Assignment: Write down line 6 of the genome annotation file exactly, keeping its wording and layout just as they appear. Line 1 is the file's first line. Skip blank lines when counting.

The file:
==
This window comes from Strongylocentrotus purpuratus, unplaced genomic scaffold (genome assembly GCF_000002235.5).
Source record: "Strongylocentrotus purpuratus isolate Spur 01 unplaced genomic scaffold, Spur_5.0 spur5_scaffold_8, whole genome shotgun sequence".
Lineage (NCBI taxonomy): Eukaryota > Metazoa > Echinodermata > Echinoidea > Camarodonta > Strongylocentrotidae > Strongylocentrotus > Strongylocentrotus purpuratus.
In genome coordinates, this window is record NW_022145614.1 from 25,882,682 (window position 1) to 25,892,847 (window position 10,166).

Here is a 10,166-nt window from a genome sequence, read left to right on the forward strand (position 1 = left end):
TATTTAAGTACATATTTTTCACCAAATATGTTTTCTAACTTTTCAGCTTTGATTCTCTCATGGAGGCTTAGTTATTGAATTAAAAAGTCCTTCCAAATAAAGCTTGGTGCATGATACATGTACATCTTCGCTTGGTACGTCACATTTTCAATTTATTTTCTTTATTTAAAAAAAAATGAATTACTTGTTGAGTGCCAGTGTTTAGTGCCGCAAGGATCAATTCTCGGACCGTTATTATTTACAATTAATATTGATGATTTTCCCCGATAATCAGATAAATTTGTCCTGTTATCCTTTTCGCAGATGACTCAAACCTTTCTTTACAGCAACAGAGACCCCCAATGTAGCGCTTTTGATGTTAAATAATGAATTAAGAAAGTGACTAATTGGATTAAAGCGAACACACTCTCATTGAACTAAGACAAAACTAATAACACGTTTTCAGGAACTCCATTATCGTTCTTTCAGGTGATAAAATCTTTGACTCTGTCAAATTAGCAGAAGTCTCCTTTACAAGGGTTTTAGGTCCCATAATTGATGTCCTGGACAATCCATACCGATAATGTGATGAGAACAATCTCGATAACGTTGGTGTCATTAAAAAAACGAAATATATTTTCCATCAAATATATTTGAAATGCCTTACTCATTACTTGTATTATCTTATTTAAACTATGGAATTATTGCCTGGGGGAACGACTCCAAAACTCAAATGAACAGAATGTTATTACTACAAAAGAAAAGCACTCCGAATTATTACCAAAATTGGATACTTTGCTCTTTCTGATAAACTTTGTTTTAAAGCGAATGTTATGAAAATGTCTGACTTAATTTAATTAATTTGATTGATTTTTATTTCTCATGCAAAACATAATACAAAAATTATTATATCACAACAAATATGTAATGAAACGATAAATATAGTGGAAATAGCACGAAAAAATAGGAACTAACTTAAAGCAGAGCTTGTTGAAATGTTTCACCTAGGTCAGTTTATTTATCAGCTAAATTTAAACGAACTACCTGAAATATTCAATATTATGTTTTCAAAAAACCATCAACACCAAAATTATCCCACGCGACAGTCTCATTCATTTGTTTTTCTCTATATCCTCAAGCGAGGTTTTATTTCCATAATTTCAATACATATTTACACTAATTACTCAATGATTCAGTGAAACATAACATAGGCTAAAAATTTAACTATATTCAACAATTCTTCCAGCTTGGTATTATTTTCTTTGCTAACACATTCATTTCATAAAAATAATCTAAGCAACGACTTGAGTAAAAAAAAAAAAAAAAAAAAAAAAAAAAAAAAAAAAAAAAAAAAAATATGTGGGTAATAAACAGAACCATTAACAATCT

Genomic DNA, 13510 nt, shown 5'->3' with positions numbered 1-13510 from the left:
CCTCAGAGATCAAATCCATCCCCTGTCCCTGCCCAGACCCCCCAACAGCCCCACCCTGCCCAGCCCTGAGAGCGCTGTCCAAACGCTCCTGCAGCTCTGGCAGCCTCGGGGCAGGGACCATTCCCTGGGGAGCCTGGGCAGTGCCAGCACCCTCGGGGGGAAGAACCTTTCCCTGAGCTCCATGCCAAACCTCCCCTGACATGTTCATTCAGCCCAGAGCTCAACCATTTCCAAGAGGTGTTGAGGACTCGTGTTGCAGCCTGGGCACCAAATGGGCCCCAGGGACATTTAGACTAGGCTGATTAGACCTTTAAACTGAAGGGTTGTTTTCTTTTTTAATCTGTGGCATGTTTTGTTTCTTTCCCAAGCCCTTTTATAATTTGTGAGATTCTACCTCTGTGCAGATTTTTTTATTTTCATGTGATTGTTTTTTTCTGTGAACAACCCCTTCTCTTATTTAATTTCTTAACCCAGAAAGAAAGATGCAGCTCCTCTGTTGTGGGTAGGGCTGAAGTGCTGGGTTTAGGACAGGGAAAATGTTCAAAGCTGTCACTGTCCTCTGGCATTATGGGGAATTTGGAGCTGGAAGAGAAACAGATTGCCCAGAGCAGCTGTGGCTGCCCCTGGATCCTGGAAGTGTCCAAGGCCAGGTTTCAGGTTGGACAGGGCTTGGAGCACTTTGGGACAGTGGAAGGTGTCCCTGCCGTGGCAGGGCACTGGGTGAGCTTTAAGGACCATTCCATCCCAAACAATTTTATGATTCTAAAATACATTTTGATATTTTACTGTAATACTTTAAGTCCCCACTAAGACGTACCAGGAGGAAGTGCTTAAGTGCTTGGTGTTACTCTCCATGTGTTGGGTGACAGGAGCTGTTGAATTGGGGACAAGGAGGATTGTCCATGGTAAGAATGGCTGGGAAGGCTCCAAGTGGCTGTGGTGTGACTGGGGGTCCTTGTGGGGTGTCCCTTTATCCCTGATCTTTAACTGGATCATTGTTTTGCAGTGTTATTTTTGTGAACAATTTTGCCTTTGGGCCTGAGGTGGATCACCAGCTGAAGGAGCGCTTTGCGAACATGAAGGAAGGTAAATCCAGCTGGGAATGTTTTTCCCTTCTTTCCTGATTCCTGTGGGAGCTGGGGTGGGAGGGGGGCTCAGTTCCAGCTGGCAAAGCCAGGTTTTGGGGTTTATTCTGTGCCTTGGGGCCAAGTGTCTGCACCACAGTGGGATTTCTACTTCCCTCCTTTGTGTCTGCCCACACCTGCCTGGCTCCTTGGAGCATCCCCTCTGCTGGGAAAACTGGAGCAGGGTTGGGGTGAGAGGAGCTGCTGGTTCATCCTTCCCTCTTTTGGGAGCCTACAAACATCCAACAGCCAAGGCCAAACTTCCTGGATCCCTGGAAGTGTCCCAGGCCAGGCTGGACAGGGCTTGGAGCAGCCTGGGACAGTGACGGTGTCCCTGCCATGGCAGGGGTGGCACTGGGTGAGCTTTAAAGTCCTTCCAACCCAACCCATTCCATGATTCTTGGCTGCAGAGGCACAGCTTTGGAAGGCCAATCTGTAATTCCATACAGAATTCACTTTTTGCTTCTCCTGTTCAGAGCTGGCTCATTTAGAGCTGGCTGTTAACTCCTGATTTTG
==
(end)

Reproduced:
TATTTAAGTACATATTTTTCACCAAATATGTTTTCTAACTTTTCAGCTTTGATTCTCTCATGGAGGCTTAGTTATTGAATTAAAAAGTCCTTCCAAATAAAGCTTGGTGCATGATACATGTACATCTTCGCTTGGTACGTCACATTTTCAATTTATTTTCTTTATTTAAAAAAAAATGAATTACTTGTTGAGTGCCAGTGTTTAGTGCCGCAAGGATCAATTCTCGGACCGTTATTATTTACAATTAATATTGATGATTTTCCCCGATAATCAGATAAATTTGTCCTGTTATCCTTTTCGCAGATGACTCAAACCTTTCTTTACAGCAACAGAGACCCCCAATGTAGCGCTTTTGATGTTAAATAATGAATTAAGAAAGTGACTAATTGGATTAAAGCGAACACACTCTCATTGAACTAAGACAAAACTAATAACACGTTTTCAGGAACTCCATTATCGTTCTTTCAGGTGATAAAATCTTTGACTCTGTCAAATTAGCAGAAGTCTCCTTTACAAGGGTTTTAGGTCCCATAATTGATGTCCTGGACAATCCATACCGATAATGTGATGAGAACAATCTCGATAACGTTGGTGTCATTAAAAAAACGAAATATATTTTCCATCAAATATATTTGAAATGCCTTACTCATTACTTGTATTATCTTATTTAAACTATGGAATTATTGCCTGGGGGAACGACTCCAAAACTCAAATGAACAGAATGTTATTACTACAAAAGAAAAGCACTCCGAATTATTACCAAAATTGGATACTTTGCTCTTTCTGATAAACTTTGTTTTAAAGCGAATGTTATGAAAATGTCTGACTTAATTTAATTAATTTGATTGATTTTTATTTCTCATGCAAAACATAATACAAAAATTATTATATCACAACAAATATGTAATGAAACGATAAATATAGTGGAAATAGCACGAAAAAATAGGAACTAACTTAAAGCAGAGCTTGTTGAAATGTTTCACCTAGGTCAGTTTATTTATCAGCTAAATTTAAACGAACTACCTGAAATATTCAATATTATGTTTTCAAAAAACCATCAACACCAAAATTATCCCACGCGACAGTCTCATTCATTTGTTTTTCTCTATATCCTCAAGCGAGGTTTTATTTCCATAATTTCAATACATATTTACACTAATTACTCAATGATTCAGTGAAACATAACATAGGCTAAAAATTTAACTATATTCAACAATTCTTCCAGCTTGGTATTATTTTCTTTGCTAACACATTCATTTCATAAAAATAATCTAAGCAACGACTTGAGTAAAAAAAAAAAAAAAAAAAAAAAAAAAAAAAAAAAAAAAAAAAAAATATGTGGGTAATAAACAGAACCATTAACAATCT